Trucks may soon be banned from parts of the BQE
By Danielle Furfaro and Khristina Narizhnaya for the NY Post
Sections of the Brooklyn-Queens Expressway will eventually become so unstable that the city has to ban trucks from the highway — sending the rumbling rigs into surrounding neighborhoods — unless a reconstruction plan can be fast-tracked, transportation officials say.
City Department of Transportation officials say they are trying to avoid the gridlock nightmare by asking the state to approve a process called “design build.’’ The measure would allow both the project’s design and construction to be bid on and completed by the same contractor.
The move would cuts costs, shaving about $113 million from the project’s current $1.9 billion price tag, the DOT says.
Just as importantly, it will save time, which is crucial in this case given the age and heavy use of the BQE, the agency says.
The move requires special legislative approval because the separate bidding process had been established years ago.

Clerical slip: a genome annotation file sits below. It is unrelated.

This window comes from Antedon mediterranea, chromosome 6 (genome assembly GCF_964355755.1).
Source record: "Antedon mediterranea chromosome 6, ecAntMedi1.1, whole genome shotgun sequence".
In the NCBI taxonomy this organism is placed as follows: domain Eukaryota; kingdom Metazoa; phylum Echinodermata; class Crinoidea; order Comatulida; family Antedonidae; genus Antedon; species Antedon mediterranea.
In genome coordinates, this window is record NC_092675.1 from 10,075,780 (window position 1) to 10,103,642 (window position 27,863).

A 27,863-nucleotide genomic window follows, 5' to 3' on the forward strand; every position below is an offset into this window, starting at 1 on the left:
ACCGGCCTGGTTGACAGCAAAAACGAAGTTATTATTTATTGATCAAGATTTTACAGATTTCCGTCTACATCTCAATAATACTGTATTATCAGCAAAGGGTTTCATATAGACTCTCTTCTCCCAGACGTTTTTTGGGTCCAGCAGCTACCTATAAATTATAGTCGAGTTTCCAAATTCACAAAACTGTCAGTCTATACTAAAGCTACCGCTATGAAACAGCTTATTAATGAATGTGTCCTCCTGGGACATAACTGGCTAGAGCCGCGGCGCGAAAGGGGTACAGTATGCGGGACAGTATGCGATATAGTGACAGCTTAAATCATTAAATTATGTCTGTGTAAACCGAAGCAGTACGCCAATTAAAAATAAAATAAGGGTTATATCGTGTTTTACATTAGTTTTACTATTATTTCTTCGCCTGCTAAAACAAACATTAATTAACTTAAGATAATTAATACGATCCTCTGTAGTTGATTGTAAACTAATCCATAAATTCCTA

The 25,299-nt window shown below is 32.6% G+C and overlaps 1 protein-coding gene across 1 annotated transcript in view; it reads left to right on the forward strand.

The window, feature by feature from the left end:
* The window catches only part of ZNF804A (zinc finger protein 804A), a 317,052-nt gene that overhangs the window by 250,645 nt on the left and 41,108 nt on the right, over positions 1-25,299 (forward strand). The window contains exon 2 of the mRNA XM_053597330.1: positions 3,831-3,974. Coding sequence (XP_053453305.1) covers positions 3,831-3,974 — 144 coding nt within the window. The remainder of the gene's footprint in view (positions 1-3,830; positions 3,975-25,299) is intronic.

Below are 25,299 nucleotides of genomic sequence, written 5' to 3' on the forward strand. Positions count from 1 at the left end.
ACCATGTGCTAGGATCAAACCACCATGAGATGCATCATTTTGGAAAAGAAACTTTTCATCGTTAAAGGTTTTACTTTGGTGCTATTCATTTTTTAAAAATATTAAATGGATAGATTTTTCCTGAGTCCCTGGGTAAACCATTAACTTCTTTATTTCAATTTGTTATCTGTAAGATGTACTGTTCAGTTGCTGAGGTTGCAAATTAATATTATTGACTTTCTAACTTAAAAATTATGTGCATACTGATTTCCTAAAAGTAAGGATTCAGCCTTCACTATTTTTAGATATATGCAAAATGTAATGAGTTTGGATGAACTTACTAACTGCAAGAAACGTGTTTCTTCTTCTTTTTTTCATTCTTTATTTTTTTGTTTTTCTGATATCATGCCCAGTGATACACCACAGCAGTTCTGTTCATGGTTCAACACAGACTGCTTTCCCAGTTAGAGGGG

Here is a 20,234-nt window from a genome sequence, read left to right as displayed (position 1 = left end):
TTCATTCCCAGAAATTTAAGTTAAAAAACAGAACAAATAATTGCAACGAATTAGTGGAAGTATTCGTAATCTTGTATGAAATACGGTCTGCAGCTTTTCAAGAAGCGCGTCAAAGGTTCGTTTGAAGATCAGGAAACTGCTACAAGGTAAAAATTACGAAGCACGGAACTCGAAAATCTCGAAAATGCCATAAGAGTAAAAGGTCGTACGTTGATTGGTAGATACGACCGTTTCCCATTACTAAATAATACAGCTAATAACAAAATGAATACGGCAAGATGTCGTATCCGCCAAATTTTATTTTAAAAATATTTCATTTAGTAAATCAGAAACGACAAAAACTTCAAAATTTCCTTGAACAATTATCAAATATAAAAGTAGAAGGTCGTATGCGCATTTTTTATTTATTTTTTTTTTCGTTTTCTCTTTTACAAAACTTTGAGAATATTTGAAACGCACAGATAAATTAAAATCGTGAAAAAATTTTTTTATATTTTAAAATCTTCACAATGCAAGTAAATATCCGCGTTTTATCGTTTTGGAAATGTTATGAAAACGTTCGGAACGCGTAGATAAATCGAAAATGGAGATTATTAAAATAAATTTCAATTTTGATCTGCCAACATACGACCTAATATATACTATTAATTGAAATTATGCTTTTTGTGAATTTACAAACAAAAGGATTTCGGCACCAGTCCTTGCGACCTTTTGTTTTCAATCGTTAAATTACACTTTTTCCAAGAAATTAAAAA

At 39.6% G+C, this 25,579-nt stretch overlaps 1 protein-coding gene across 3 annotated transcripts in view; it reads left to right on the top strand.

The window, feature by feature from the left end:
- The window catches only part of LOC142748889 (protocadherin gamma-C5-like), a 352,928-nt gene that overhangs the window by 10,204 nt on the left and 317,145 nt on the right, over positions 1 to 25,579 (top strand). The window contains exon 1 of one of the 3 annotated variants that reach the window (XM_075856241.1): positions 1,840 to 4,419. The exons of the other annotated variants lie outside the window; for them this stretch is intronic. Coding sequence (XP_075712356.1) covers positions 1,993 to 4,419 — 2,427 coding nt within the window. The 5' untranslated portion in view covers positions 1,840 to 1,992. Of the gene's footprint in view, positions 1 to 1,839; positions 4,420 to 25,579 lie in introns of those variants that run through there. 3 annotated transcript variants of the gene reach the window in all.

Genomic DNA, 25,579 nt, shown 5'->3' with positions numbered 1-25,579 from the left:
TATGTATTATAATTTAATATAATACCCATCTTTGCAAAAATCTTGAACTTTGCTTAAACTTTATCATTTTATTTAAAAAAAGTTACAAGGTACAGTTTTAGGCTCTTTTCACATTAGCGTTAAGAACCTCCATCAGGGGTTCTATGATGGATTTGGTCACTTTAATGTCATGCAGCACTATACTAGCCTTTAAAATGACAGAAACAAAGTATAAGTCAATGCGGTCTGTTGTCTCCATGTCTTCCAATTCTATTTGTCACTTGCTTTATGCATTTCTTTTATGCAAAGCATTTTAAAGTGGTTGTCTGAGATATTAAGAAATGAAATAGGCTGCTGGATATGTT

If the agency doesn’t get permission, the reconstruction project could extend two years, to 2028, forcing the city to kick trucks off the highway between Atlantic Avenue and Sands Street and onto local roadways, according to the DOT.
“If we don’t get this completed in 2026, we’re going to have to limit the weight that the bridge can carry,” said DOT Commissioner Polly Trottenberg.
“If this project isn’t done, we’re going to be diverting trucks.”
That move would cause massive gridlock in the neighborhoods around the highway, Trottenberg said.
Traffic would be diverted down roads such as Tillary and Adams streets and Flatbush Avenue, officials said.
The notion didn’t sit well Sunday with residents in local neighborhoods such as Brooklyn Heights, who said the area is already too congested.
It would turn “a horrible situation into an absolute nightmare,” said Peter Bray, executive director of the Brooklyn Heights Association.
Resident Michele Hauser said, “If I wanted to live on a truck route, I wouldn’t be living in Brooklyn Heights. It’s not fair to all the people who kill themselves to live in nice neighborhoods.’’
Trottenberg has trekked to Albany three years in a row to try to convince the Legislature to pass a bill allowing design build, but it keeps narrowly failing.
State Sen. Marty Golden said he plans to introduce a new bill as soon as possible.
Additional reporting by Emily Saul